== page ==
September 21, 2017
So somebody spent a year “infiltrating” the Alt-Right, and this is the best headline it resulted in:
It’s almost like we don’t actually have anything to hide.
An alt-right leader boasted about his links to the Trump administration to an anti-racism activist who spent a year undercover exposing the growing networks of influence of far-right groups in Britain and the U.S.
Swedish activist Patrick Hermansson infiltrated alt-right groups in Europe and the U.S. for the U.K.-based Hope not Hate anti-racism charity. Earlier in the year, he claims he met with alt-right Iranian-American academic Jason Reza Jorjani in a New York.
An associate of alt-right provocateur Richard Spencer, Jorjani is the co-founder of the AltRight Corporation which seeks to unify European and U.S. alt-right enterprises, and former editor-in-chief of Arktos Media, the alt-right’s publishing wing.
In the Hope not Hate report, Hermansson writes about meeting Jorjani: “I ask about AltRight Corporation and its aims and objectives and he explains how it is a “government in waiting.” But then, out of nowhere, as though it was no big deal, he says: “We had connections in the Trump administration, we were going to do things!”
“I lean forward, praying that the camera I have hidden in one of my shirt buttons captured what he had just said. I can hardly believe it.
“In this small Irish bar in Manhattan, I am sat opposite one of the most prominent alt-right figures in the world—from the extreme racial nationalist end of the movement—as he explains to me that he was “the link man” with the Trump administration via Steve Bannon, former head of Breitbart News Network and, until recently, Trump’s chief strategist.”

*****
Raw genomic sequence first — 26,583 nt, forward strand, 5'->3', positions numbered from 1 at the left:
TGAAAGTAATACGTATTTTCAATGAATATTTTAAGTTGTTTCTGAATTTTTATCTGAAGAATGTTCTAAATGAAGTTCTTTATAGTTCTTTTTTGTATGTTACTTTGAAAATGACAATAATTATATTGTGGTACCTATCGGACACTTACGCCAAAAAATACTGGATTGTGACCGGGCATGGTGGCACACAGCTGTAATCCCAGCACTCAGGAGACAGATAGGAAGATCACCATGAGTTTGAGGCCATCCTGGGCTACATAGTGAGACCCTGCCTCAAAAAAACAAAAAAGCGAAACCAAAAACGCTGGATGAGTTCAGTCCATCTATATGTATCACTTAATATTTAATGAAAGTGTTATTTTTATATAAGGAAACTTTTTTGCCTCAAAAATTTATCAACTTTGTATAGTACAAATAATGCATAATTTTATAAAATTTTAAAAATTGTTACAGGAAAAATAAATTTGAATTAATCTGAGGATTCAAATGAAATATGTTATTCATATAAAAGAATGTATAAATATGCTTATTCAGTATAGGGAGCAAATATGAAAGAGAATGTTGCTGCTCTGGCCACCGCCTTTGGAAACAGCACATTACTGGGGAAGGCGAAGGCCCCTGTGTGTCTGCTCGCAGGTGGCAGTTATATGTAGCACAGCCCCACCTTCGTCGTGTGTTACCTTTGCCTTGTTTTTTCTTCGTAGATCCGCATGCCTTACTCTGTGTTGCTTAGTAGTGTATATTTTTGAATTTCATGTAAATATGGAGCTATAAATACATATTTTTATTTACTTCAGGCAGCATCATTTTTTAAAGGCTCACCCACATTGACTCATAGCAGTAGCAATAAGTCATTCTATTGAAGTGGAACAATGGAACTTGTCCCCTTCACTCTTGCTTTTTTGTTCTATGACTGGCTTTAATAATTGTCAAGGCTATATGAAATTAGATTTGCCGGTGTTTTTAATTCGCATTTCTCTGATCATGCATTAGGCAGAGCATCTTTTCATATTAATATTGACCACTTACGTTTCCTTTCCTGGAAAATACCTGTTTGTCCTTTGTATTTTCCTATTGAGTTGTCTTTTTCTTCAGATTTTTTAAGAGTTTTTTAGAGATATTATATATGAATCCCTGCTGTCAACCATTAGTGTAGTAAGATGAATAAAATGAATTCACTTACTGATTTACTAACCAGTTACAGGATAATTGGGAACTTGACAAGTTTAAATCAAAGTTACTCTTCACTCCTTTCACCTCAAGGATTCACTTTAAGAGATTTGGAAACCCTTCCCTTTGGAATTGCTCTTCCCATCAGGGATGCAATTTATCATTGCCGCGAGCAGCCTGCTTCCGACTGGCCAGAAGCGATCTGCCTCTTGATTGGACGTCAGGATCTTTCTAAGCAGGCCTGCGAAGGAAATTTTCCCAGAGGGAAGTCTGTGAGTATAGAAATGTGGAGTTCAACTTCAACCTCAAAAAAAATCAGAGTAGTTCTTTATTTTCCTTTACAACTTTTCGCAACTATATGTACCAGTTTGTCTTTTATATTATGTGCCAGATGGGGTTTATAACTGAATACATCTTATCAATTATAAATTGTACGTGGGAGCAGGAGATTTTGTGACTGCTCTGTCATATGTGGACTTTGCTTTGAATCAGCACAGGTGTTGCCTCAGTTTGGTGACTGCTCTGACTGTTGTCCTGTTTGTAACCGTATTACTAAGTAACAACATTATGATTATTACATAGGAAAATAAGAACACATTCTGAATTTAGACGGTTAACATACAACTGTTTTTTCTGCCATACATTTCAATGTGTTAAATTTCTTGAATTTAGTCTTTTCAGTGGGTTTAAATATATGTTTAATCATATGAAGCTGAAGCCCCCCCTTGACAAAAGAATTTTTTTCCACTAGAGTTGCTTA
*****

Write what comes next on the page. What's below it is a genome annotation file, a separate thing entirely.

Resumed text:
Is he “one of the most prominent alt-right figures in the world”?
I’m only vaguely aware of him, personally. And I am the publisher of the largest Alt-Right publication in the world.
I knew only that he was friends with Richard Spencer and did something with his website. I also had one of his books recommended to me, but never got a chance to read it.
I’m sure he’s a good guy, not trying to say he’s not relevant, but to make it like he’s a key mover and shaker in the movement is goofy.
The key movers and shakers are the people getting things done on a mass scale. And we all know all those people. And none of them have any secret plans you can expose.
As far as I know, Jorjani is now involved in some Iranian revolutionary group.
Speaking to the New York Times, Jorjani said that by “connections,” he meant he had spoken with people with a direct line to President Trump. He did not disclose their names. He said that the ousting of former national security adviser Michael Flynn in February and Steve Bannon in August spelt the end of the alt-right’s campaign to carve out influence in the White House.
Asked to comment, a White House spokeswoman told the Times, “We have no knowledge of any conversations or contact with this person.”
This really isn’t a very good conspiracy.
Before #Heilgate, it was known that the Alt-Right was being openly courted by certain elements of the Trump transition team. That was all through the mainstream media.
That ended though.
In the wake of the Charlottesville rally, Jorjani announced he was “resigning” from the alt-right to form an organization devoted to the Aryan overthrow of the Islamic Republic of Iran.
Yep. There you go. And that was known before this Hope Not Hate guy called him “one of the most prominent alt-right figures in the world.”